Skip to Main Content
U.S. Forest Service
Caring for the land and serving people

United States Department of Agriculture

Home > Search > Publication Information

  1. Share via EmailShare on FacebookShare on LinkedInShare on Twitter
    Dislike this pubLike this pub
    Author(s): Grant T. KirkerSamuel L. Zelinka; Leandro Passarini
    Date: 2016
    Source: 2016 Proceedings of the American Wood Protection Association. American Wood Protection Association: 179-185.
    Publication Series: Paper (invited, offered, keynote)
    Station: Forest Products Laboratory
    PDF: Download Publication  (2.0 MB)

    Description

    Salt damage is a frequent problem in wood exposed to seawater and other saline environments. Symptoms of salt damage are often referred to as fuzzy wood and have been historically considered non-structural damage, but a growing number of customer inquiries have prompted a re-evaluation of this phenomenon. This paper details several case studies involving salt damage, discusses current knowledge on the underlying mechanisms and highlights on-going work at the Forest Products Laboratory to investigate the causes and effects of salt on wood. A better understanding of the salt damage process will eventually lead to remedial treatment options.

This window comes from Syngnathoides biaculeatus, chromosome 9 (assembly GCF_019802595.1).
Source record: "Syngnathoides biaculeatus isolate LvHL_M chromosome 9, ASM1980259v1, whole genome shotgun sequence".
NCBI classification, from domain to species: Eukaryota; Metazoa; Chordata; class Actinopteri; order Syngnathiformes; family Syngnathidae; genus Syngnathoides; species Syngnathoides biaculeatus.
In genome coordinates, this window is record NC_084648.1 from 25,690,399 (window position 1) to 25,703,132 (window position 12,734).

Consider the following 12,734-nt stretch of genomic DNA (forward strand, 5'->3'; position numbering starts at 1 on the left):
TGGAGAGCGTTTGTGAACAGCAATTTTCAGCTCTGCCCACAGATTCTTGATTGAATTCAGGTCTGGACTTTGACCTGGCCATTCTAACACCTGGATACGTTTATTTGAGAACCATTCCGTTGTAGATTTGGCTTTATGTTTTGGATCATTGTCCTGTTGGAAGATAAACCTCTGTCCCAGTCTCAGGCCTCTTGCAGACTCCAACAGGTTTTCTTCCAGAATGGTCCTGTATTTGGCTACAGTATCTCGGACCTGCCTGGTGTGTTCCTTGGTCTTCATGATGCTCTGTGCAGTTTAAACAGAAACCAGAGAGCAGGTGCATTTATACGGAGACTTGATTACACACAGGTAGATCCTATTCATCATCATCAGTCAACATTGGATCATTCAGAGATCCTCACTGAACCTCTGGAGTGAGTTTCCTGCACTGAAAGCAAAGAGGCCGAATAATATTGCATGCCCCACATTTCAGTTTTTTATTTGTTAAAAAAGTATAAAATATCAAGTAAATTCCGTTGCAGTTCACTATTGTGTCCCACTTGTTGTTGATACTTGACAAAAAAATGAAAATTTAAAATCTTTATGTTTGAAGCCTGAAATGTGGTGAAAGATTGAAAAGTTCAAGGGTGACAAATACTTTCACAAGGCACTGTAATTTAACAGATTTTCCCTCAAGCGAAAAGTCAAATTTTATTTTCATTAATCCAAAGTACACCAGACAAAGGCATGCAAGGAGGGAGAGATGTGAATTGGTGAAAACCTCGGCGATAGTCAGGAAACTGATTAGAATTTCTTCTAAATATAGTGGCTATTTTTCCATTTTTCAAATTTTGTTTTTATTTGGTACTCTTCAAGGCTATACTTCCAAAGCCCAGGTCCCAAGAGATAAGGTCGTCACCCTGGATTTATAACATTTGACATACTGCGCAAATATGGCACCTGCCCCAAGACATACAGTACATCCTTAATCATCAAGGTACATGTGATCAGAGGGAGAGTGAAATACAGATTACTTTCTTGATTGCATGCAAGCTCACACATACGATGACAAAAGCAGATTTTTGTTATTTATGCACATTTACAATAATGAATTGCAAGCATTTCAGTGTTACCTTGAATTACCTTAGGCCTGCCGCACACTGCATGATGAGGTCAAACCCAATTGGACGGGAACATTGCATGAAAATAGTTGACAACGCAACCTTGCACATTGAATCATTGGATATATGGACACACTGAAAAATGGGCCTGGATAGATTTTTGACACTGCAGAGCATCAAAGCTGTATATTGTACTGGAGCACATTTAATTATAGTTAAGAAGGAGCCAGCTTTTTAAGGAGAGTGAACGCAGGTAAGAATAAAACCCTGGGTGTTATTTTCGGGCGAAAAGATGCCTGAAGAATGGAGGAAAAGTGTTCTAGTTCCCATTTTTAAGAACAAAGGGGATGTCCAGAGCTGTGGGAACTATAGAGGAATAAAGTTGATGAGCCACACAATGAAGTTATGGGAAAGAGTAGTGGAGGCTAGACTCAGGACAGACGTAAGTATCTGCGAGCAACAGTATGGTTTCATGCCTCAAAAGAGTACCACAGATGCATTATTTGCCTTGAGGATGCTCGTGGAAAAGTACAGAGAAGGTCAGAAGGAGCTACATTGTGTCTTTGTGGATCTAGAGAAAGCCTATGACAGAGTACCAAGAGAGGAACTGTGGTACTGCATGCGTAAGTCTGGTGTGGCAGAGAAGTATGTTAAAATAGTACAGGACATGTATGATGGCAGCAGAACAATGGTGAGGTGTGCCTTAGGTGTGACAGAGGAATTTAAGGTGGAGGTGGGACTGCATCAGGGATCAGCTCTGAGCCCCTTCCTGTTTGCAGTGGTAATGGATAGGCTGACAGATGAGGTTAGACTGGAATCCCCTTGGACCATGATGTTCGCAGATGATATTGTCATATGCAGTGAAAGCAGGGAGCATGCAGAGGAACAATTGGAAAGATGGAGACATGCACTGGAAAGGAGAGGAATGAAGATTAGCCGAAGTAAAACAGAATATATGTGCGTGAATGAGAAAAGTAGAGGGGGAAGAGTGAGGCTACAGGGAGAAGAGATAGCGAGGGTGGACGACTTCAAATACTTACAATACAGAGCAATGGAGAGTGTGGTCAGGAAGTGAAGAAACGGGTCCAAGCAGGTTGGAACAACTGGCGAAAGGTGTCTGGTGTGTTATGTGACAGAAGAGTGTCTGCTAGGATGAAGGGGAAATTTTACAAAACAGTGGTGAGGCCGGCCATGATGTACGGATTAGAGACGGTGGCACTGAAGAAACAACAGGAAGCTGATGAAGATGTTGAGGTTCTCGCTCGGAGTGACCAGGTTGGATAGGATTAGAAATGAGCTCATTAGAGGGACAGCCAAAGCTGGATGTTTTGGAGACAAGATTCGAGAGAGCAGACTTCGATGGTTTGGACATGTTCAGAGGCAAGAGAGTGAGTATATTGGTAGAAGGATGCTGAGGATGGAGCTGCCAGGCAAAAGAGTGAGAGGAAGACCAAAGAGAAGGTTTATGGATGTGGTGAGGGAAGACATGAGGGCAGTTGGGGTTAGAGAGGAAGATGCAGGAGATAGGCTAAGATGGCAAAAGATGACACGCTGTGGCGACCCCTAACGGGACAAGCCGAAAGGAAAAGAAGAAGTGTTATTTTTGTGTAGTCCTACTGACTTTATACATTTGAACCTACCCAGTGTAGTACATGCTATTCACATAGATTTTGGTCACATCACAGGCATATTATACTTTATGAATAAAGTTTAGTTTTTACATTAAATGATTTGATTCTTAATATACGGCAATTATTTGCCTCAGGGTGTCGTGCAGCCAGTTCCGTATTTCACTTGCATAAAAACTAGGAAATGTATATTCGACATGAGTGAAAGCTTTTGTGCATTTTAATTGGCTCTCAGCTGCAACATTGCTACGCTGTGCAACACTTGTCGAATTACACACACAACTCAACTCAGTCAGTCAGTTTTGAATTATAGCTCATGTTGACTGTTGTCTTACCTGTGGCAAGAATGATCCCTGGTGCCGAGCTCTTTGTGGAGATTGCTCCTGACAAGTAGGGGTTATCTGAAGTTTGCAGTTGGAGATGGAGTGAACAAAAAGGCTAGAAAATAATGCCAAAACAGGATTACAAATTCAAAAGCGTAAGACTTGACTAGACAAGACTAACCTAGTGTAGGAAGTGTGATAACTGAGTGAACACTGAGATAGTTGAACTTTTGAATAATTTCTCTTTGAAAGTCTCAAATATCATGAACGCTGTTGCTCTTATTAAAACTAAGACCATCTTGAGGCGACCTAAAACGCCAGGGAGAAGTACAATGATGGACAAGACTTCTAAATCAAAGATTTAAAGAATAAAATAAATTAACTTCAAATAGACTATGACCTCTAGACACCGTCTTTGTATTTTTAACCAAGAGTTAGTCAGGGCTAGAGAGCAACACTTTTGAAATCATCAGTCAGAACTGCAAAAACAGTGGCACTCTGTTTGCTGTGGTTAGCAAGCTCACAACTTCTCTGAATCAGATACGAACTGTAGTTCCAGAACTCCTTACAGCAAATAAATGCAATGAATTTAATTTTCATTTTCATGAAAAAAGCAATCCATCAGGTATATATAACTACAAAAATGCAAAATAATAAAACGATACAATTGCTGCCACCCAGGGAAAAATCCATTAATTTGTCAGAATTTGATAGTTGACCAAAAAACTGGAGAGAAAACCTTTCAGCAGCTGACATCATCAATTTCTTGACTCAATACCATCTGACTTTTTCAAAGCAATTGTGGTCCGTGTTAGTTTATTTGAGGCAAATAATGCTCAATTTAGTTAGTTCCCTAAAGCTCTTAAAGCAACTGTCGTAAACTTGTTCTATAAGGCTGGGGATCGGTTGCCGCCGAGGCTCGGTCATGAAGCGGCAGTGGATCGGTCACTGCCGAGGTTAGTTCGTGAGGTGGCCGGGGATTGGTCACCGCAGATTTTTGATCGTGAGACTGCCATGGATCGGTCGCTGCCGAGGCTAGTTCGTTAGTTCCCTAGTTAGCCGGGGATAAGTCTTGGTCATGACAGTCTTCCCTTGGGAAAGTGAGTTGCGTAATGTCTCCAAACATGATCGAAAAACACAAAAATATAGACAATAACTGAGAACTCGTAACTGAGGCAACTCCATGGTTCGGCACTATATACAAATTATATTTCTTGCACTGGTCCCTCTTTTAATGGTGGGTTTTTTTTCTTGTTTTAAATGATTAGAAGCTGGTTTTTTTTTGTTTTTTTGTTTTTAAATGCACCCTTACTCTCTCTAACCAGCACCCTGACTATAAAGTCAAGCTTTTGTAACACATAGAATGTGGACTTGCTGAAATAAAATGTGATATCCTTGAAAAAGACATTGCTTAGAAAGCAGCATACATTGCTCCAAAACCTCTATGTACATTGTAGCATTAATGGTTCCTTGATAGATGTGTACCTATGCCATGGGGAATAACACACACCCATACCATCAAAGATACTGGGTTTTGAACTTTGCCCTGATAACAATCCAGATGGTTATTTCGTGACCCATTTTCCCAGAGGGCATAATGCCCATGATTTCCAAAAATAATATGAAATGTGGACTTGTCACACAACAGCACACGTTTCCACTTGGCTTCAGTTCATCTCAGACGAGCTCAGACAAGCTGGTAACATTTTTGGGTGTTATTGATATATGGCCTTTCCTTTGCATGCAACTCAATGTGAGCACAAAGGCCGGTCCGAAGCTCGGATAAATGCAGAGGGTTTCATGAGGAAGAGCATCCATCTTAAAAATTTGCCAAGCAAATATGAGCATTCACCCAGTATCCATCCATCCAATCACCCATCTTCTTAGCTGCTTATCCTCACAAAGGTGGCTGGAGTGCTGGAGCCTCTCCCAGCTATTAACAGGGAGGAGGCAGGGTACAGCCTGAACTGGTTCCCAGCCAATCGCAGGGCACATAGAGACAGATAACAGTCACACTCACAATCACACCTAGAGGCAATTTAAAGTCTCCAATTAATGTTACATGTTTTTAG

Publication Notes

    • We recommend that you also print this page and attach it to the printout of the article, to retain the full citation information.
    • This article was written and prepared by U.S. Government employees on official time, and is therefore in the public domain.

    Citation

    Kirker, Grant T.; Zelinka, Samuel L.; Passarini, Leandro. 2016. Avast Ye Salty Dogs: Salt damage in the context of coastal residential construction and historical maritime timbers. In: 2016 Proceedings of the American Wood Protection Association. American Wood Protection Association: 179-185.

    Keywords

    Salt damage, tracheid defibration, coastal construction, historic ships, wood preservation

    Related Search


    XML: View XML
Show More
Show Fewer
Jump to Top of Page
https://www.fs.usda.gov/treesearch/pubs/53860